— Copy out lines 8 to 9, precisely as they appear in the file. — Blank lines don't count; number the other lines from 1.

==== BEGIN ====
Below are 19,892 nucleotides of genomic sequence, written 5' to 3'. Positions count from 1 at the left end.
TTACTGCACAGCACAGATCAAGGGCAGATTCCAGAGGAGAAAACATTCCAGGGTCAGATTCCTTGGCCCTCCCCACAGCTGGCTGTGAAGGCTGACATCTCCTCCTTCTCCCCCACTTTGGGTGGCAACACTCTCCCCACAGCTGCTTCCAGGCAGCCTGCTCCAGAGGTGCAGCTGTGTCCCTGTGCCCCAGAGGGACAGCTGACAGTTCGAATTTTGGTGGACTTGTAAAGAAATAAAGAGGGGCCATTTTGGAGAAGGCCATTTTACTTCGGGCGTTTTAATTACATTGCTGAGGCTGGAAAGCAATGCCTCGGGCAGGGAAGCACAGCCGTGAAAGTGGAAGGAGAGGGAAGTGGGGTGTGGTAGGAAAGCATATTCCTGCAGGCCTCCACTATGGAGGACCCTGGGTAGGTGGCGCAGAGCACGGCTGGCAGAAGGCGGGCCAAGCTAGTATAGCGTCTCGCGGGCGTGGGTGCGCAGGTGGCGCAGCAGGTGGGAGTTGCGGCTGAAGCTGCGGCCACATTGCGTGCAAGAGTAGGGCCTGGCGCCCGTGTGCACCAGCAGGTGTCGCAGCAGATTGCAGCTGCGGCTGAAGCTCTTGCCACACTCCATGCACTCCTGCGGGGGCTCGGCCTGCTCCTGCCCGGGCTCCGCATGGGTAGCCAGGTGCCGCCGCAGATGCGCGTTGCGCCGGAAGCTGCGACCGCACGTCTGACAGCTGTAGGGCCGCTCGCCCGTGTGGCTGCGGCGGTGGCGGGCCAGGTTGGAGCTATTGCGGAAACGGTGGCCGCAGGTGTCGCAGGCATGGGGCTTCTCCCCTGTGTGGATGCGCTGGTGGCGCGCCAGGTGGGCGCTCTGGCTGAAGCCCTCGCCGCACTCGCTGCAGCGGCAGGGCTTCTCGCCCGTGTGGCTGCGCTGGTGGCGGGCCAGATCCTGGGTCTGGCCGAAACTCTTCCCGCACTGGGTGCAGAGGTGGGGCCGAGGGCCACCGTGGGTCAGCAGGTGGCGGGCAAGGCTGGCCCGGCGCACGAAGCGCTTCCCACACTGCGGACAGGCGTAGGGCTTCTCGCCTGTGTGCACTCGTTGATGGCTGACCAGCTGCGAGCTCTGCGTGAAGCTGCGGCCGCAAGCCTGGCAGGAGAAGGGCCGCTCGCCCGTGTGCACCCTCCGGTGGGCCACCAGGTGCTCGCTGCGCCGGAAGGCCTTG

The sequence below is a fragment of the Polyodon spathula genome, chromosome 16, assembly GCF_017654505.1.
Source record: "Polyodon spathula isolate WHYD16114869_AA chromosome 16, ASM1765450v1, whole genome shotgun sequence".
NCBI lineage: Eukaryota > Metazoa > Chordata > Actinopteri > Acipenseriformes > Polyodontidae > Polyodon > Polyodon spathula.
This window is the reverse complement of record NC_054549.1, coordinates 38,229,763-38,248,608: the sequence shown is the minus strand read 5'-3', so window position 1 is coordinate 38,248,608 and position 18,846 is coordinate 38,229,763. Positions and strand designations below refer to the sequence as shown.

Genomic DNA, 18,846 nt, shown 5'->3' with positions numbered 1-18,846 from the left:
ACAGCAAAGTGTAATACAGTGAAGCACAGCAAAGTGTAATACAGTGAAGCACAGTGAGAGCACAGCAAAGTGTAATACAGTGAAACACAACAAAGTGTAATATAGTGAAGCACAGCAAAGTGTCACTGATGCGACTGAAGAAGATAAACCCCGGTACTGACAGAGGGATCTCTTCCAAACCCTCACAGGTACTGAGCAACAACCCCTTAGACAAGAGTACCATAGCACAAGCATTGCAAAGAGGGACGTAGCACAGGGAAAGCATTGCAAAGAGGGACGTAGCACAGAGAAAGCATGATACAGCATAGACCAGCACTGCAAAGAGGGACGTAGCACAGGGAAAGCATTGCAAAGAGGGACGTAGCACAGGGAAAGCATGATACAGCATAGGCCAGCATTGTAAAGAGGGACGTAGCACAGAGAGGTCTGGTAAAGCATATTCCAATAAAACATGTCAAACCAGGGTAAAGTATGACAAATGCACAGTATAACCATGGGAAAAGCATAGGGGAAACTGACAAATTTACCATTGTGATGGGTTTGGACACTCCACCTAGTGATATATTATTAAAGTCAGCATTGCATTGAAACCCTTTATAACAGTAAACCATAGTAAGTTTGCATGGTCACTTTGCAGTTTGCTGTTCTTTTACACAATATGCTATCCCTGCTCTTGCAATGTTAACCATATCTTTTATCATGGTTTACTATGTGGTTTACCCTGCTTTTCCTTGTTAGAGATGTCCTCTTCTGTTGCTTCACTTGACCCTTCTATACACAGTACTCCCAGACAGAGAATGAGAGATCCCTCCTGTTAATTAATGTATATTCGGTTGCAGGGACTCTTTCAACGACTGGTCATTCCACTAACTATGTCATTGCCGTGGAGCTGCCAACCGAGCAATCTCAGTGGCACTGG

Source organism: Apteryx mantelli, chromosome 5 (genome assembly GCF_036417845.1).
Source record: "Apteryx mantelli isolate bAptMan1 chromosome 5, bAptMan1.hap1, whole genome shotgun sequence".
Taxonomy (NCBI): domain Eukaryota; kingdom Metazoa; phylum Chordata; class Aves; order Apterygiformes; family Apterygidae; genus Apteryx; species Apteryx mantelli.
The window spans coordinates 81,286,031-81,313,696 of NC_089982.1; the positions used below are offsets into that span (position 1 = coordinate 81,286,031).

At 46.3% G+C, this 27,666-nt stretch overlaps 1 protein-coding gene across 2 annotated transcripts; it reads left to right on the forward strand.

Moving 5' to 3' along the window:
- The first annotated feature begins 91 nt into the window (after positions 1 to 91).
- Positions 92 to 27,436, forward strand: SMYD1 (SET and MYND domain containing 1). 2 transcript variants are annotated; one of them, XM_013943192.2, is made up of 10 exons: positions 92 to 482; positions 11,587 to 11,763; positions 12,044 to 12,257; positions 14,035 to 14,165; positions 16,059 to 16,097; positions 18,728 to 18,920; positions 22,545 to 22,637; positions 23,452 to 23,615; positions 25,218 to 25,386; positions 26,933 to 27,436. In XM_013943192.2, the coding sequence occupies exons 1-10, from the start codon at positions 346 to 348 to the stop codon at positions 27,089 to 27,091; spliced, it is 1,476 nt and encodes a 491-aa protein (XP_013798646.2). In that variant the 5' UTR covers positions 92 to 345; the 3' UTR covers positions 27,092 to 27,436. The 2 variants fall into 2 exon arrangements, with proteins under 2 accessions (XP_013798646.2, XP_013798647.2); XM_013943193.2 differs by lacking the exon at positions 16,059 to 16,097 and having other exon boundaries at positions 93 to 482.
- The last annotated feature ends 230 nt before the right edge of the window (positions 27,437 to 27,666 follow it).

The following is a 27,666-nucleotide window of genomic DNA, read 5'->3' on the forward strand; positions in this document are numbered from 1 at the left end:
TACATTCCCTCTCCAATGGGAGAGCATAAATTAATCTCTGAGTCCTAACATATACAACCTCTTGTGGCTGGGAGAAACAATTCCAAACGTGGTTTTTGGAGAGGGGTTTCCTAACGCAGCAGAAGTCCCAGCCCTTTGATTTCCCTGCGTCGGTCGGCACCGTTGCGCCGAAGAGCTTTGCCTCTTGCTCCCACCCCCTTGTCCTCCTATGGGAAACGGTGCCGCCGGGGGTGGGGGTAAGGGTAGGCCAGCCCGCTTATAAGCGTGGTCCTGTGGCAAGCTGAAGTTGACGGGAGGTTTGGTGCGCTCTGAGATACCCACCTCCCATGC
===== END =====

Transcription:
ACAGCAAAGTGTAATACAGTGAAGCACAGCAAAGTGTAATACAGTGAAGCACAGTGAGAGCACAGCAAAGTGTAATACAGTGAAACACAACAAAGTGTAATATAGTGAAGCACAGCAAAGTGTCACTGATGCGACTGAAGAAGATAAACCCCGGTACTGACAGAGGGATCTCTTCCAAACCCTCACAGGTACTGAGCAACAACCCCTTAGACAAGAGTACCATAGCACAAGCATTGCAAAGAGGGACGTAGCACAGGGAAAGCATTGCAAAGAGGGACGTAGCACAGAGAAAGCATGATACAGCATAGACCAGCACTGCAAAGAGGGACGTAGCACAGGGAAAGCATTGCAAAGAGGGACGTAGCACAGGGAAAGCATGATACAGCATAGGCCAGCATTGTAAAGAGGGACGTAGCACAGAGAGGTCTGGTAAAGCATATTCCAATAAAACATGTCAAACCAGGGTAAAGTATGACAAATGCACAGTATAACCATGGGAAAAGCATAGGGGAAACTGACAAATTTACCATTGTGATGGGTTTGGACACTCCACCTAGTGATATATTATTAAAGTCAGCATTGCATTGAAACCCTTTATAACAGTAAACCATAGTAAGTTTGCATGGTCACTTTGCAGTTTGCTGTTCTTTTACACAATATGCTATCCCTGCTCTTGCAATGTTAACCATATCTTTTATCATGGTTTACTATGTGGTTTACCCTGCTTTTCCTTGTTAGAGATGTCCTCTTCTGTTGCTTCACTTGACCCTTCTATACACAGTACTCCCAGACAGAGAATGAGAGATCCCTCCTGTTAATTAATGTATATTCGGTTGCAGGGACTCTTTCAACGACTGGTCATTCCACTAACTATGTCATTGCCGTGGAGCTGCCAACCGAGCAATCTCAGTGGCACTGG

Source organism: Apteryx mantelli, chromosome 5 (genome assembly GCF_036417845.1).